This article was authored by Sarayu Agarwal, Program and Co-Creation Manager for Local Impact.
Kutman is a 21-year-old youth born and raised in Myrza Ake village in southern Kyrgyz Republic. He lives with his grandparents as his parents are separated and his mother is working in Russia to make ends meet. He supports his grandparents with the household, mainly looking after livestock.
He is one of the few youth in his village to have completed both secondary and higher education and is yet struggling to find a job.
He shares, “I studied Customs in Uzgen university, but I didn’t find the course very interesting. I need to know someone in the government or save some money before I can land myself a job in this field. My plan is to go to Russia, because I can find more opportunities, and the pay is much better than here.”
Unfortunately, the struggle to find meaningful work and learning opportunities is a shared reality for 1.6 million Kyrgyz youth. The proportion of young people not in employment, education, or training (the youth NEET rate) has remained stubbornly high over the past 11 years and stands at 22% of total youth population in Kyrgyz Republic.
Educational and occupational exclusion of youth is linked to a range of social and economic consequences such as civic disengagement, deprivation, and emigration. Working with the NEET youth population is one of the many challenges that Local Impact is focused on in Central Asia.
Local Impact, a partnership between the Aga Khan Foundation and the United States Agency for International Development (USAID), aims to address such complex challenges through a participatory design process. Local Impact was created as a joint initiative of the AKF and USAID to implement an innovative framework that puts local communities at the center of development for meaningful, sustained impact.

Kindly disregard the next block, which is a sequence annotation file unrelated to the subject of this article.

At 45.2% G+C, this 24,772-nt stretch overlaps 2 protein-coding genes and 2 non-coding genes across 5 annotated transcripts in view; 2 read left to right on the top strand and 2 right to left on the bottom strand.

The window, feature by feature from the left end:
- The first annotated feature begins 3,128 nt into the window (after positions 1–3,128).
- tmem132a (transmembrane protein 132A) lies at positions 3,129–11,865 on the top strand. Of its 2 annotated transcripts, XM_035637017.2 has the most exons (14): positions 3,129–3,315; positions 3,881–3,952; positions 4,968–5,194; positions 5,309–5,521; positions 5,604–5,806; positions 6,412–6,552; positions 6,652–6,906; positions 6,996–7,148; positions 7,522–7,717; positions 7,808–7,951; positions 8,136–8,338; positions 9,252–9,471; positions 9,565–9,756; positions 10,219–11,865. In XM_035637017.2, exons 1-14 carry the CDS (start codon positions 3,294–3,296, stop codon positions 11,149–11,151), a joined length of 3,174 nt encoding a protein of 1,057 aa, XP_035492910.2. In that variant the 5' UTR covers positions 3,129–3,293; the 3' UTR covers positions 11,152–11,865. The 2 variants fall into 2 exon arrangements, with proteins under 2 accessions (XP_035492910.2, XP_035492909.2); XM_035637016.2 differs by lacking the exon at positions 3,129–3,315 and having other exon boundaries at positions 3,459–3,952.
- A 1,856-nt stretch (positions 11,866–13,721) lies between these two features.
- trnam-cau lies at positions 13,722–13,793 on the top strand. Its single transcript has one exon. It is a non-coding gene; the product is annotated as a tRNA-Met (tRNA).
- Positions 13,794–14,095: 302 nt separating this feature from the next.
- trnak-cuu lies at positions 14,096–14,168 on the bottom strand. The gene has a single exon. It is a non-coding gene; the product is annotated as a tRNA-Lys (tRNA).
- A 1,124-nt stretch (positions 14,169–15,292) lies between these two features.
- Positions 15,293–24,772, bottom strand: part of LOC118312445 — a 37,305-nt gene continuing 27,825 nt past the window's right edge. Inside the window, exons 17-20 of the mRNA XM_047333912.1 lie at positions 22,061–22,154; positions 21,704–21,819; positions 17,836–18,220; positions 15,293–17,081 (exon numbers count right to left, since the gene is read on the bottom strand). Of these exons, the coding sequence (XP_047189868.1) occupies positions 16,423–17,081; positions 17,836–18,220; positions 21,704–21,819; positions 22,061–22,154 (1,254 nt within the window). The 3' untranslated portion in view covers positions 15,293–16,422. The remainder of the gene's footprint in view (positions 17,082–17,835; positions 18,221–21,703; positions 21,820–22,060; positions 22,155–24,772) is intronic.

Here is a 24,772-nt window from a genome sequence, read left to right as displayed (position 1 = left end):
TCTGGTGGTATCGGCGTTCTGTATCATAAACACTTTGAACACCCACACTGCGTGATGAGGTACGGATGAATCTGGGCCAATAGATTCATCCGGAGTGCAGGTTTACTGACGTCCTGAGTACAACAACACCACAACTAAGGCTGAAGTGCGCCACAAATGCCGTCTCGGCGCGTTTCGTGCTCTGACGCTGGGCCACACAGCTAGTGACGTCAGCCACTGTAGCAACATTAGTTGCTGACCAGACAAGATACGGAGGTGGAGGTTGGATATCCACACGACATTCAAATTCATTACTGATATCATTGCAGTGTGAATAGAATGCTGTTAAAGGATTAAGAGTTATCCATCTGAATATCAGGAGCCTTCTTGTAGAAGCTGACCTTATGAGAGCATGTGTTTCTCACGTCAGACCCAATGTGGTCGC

In this post, we share our methodology and reflections from the journey of addressing the challenge of NEET youth in the Kyrgyz Republic.
Transition from designing for communities to designing with communities
The human centered design (HCD) work under Local Impact is led by a team of AKF staff based in the country with coaching and support from members of our regional and global team. Adopting a co-design approach, we invited members from the local community who grew up in the region and have experience of working on youth initiatives to join our design team is Osh, Kyrgyz Republic: Gulzat Gazieva, a youth journalist; Asel Abdraimova, one of the founders of Youth of Osh; Dinara Chekirova, from Youth Public Foundation, and Linura Diushebaeva, a civil activist.